When I’m talking about Internet censorship, I don’t mean how your parent’s have put a block on porn sites. I’m talking about the real online censorship which restricts your ability to get to relevant information thanks to government controls.
In this supposedly ‘free’ world where freedom reigns, more and more controls are being placed on the Internet. Some countries are worse than others. Some won’t surprise you as being restrictive at all, but one just may shock you. Read on to discover the worst Internet censorship areas, and read to the end to see what you can do if you’re in one of those countries.
Countries with the worst Internet censorship
Anarchy in the UK?
You may not believe this, but stiff upper lip England, and the UK in general, is a terrible place for Internet censorship. You can read into it a little bit more in depth in my article specifically on censorship in the UK, but the basics are that the UK is currently on the Enemies of the Internet list but together by the independent Reporters without Borders group. I’m pretty sure that their French bias towards the English isn’t showing here, the UK is genuinely restrictive when it comes to the Internet.
Their Cleanfeed program was started to block child pornography, which no one can blame them for. The problem is that this censorship has been expanding ever since, and shows no sign of reaching a point where it will end. Their recent censorship of porn showing facesitting and g-spot orgams being the most…there are no words. It’s simply gone much too far and borders on repression of women’s sexual rights.
And now for a complete lack of surprise – the Great Firewall of China
The Great Firewall in China was not built in a day. The Internet was first introduced to China back in 1994, and they worked to control it even then. Officiially, Internet censorship in China didn’t start until 1998. The actual name for the censorship tool in China is The Golden Shield Project, which makes it sound like they’re protecting their people. But they aren’t. The government its protecting its own interests, and it’s interests are not best for the people.
As an example, websites that refer to independence for Tibet or Taiwan are censored. Any mention of the Tiananmen Square protests are blocked. Twitter, Facebook, YouTube – all blocked. Even some VPNs are blocked – read more about the best VPNs for China on our list.
We need a ‘The Interview’ moment for North Korea’s Internet
Another communist regime that’s heavy on the ‘what you don’t know won’t hurt us, but will kill you’ rhetoric is North Korea. Every single aspect of their media is controlled by the government. At this time, it is estimated that only 4% of the population has Internet access – that about 960,000 of its 24 million people.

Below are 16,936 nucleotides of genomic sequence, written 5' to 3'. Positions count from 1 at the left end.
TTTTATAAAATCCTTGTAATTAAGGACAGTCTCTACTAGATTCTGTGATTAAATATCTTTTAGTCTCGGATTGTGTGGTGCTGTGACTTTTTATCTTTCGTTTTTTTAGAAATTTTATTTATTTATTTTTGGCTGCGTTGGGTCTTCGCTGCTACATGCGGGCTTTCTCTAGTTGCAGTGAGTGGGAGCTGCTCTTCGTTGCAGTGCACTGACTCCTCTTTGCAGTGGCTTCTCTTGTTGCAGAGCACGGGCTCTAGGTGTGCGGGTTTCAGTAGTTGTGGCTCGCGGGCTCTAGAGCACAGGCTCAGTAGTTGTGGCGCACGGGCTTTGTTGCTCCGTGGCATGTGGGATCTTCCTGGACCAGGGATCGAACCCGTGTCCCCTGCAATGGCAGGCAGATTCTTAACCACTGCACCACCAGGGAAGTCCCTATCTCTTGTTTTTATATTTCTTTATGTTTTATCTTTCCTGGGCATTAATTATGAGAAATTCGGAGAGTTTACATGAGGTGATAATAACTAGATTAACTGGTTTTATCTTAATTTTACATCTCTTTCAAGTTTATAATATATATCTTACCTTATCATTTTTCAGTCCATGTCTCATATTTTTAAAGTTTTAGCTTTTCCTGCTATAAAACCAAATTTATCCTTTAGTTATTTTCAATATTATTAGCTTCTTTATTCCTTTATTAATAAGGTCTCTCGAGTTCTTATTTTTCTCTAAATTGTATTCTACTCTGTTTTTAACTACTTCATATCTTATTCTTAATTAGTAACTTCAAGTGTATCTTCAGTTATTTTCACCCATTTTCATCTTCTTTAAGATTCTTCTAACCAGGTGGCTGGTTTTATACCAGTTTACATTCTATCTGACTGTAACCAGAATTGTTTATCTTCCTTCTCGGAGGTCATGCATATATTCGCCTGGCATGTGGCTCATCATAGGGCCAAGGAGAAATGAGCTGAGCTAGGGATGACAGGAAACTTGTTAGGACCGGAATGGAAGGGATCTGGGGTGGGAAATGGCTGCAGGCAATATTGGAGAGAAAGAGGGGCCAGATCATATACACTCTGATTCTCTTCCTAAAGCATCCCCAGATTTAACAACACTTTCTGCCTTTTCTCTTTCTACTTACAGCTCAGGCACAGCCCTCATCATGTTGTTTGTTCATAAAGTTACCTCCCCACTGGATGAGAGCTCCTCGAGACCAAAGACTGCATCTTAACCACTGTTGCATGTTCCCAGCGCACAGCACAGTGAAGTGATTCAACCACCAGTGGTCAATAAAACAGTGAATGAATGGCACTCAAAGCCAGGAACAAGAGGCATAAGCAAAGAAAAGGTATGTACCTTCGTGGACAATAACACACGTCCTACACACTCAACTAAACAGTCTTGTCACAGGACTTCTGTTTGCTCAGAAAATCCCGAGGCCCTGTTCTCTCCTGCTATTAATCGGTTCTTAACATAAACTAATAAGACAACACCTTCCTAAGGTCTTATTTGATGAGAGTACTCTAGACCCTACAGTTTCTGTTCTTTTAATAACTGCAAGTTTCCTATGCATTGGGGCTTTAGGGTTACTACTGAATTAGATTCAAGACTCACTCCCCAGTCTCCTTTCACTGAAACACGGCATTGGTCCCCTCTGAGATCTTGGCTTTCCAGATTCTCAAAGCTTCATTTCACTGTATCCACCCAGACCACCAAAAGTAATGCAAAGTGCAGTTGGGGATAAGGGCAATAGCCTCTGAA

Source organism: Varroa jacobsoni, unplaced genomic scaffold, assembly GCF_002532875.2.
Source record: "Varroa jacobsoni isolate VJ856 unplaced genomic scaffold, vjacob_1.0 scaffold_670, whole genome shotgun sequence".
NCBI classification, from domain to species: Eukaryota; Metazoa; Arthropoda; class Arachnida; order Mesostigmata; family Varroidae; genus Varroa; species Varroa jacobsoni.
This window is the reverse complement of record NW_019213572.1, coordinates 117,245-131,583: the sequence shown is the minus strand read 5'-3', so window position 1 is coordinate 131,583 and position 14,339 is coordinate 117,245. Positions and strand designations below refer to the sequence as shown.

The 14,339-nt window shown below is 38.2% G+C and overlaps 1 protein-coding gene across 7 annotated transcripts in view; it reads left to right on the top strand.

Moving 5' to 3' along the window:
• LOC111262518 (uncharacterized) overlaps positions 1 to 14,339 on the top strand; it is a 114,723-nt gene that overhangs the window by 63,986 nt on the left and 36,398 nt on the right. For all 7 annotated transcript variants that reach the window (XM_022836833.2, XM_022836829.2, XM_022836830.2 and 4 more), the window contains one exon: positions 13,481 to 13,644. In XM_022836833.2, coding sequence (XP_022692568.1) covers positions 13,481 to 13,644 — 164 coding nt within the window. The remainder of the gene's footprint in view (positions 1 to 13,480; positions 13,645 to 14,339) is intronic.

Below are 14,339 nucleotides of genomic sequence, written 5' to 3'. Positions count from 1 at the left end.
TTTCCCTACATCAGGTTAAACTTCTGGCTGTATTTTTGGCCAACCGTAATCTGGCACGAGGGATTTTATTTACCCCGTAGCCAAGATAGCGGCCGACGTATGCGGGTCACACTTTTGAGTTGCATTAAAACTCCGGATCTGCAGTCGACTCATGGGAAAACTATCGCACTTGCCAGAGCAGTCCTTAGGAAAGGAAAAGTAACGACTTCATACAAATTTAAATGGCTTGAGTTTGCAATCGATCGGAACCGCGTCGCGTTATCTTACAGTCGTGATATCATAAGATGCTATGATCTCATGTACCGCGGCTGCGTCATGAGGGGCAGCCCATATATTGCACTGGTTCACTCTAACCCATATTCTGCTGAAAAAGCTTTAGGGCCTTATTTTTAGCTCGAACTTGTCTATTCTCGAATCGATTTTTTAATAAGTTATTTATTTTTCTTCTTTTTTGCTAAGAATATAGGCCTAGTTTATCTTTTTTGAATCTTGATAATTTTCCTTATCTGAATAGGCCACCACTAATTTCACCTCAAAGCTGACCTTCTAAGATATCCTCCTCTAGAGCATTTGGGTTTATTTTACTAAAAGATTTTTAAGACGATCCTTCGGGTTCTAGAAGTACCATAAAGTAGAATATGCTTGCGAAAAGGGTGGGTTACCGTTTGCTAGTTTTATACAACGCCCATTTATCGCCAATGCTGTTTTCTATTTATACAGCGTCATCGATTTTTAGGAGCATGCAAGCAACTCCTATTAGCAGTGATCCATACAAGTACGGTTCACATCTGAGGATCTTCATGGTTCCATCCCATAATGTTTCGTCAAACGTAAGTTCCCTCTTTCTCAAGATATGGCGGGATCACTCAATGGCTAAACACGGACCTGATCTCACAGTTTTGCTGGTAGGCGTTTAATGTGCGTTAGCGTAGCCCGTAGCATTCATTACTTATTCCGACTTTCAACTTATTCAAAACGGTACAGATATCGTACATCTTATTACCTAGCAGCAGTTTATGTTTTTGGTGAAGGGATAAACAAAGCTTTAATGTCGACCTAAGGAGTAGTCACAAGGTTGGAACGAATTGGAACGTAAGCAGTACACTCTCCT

Even those who have access to ‘the Internet,’ only really have access to Kwangmyong – the heavily controlled local version of what is suppose to be the World Wide Web. Exact details are slim to nil, but it’s estimated that there are between 1,000 – 5,500 total websites available to people who use Kwangmyong. I bet I could find that many websites talking about Miley Cyrus alone.
Saudi Arabia’s Internet Censorship connects to religion
“offensive or harmful nature to the society, and which violate the tenants of the Islamic religion or societal norms.”
This usually means all porn is blocked, but they also add a heavy side of censorship on anything that supports LGBT rights. Anything supporting Shia ideology is also restricted, and you had better not say anything mean about the Saudi government because it will make them cry a little and they will censor you.
Other countries with similar types of online censorship include Iran, Syria, Bahrain, and the United Arab Emirates.
Social media sites being censored
Twitter, Facebook and YouTube have been targeted from time to time by a few countries. Those known to have banned one, or all, of them include:
As you can see, Internet censorship isn’t isolated to North Korea and China alone. It’s happening in more and more countries.
What you can do to get around this to use a VPN for geo-blocking which encrypts your traffic. The content you want to see can’t be censored if those imposing the censorship don’t know what it is you’re trying to look at.
Feature image credit to Nomad_Soul / Shutterstock